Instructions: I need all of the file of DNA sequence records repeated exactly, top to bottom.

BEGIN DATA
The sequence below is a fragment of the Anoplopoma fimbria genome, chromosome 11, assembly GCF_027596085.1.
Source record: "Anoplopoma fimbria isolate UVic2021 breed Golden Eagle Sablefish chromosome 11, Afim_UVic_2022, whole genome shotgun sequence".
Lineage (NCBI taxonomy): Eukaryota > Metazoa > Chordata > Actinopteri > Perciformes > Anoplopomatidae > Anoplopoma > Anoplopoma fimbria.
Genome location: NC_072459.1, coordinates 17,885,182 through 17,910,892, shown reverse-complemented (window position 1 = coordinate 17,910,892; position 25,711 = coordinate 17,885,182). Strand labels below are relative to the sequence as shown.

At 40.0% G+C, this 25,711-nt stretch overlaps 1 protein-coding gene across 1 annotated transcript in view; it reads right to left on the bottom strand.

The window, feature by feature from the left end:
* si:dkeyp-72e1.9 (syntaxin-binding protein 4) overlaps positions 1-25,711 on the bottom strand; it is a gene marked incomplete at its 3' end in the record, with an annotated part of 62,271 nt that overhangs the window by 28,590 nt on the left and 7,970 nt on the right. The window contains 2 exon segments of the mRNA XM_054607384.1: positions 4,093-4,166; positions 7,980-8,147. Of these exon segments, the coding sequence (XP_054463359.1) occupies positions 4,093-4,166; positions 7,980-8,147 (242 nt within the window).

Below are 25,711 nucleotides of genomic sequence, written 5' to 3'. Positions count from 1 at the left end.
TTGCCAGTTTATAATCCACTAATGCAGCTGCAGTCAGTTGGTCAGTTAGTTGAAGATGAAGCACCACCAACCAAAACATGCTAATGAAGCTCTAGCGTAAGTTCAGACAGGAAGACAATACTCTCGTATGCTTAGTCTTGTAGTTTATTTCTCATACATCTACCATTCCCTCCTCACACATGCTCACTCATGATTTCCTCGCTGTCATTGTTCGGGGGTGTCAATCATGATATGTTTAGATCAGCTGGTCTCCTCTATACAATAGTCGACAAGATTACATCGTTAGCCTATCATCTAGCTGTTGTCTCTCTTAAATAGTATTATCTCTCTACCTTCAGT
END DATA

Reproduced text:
The sequence below is a fragment of the Anoplopoma fimbria genome, chromosome 11, assembly GCF_027596085.1.
Source record: "Anoplopoma fimbria isolate UVic2021 breed Golden Eagle Sablefish chromosome 11, Afim_UVic_2022, whole genome shotgun sequence".
Lineage (NCBI taxonomy): Eukaryota > Metazoa > Chordata > Actinopteri > Perciformes > Anoplopomatidae > Anoplopoma > Anoplopoma fimbria.
Genome location: NC_072459.1, coordinates 17,885,182 through 17,910,892, shown reverse-complemented (window position 1 = coordinate 17,910,892; position 25,711 = coordinate 17,885,182). Strand labels below are relative to the sequence as shown.

At 40.0% G+C, this 25,711-nt stretch overlaps 1 protein-coding gene across 1 annotated transcript in view; it reads right to left on the bottom strand.

The window, feature by feature from the left end:
* si:dkeyp-72e1.9 (syntaxin-binding protein 4) overlaps positions 1-25,711 on the bottom strand; it is a gene marked incomplete at its 3' end in the record, with an annotated part of 62,271 nt that overhangs the window by 28,590 nt on the left and 7,970 nt on the right. The window contains 2 exon segments of the mRNA XM_054607384.1: positions 4,093-4,166; positions 7,980-8,147. Of these exon segments, the coding sequence (XP_054463359.1) occupies positions 4,093-4,166; positions 7,980-8,147 (242 nt within the window).

Below are 25,711 nucleotides of genomic sequence, written 5' to 3'. Positions count from 1 at the left end.
TTGCCAGTTTATAATCCACTAATGCAGCTGCAGTCAGTTGGTCAGTTAGTTGAAGATGAAGCACCACCAACCAAAACATGCTAATGAAGCTCTAGCGTAAGTTCAGACAGGAAGACAATACTCTCGTATGCTTAGTCTTGTAGTTTATTTCTCATACATCTACCATTCCCTCCTCACACATGCTCACTCATGATTTCCTCGCTGTCATTGTTCGGGGGTGTCAATCATGATATGTTTAGATCAGCTGGTCTCCTCTATACAATAGTCGACAAGATTACATCGTTAGCCTATCATCTAGCTGTTGTCTCTCTTAAATAGTATTATCTCTCTACCTTCAGT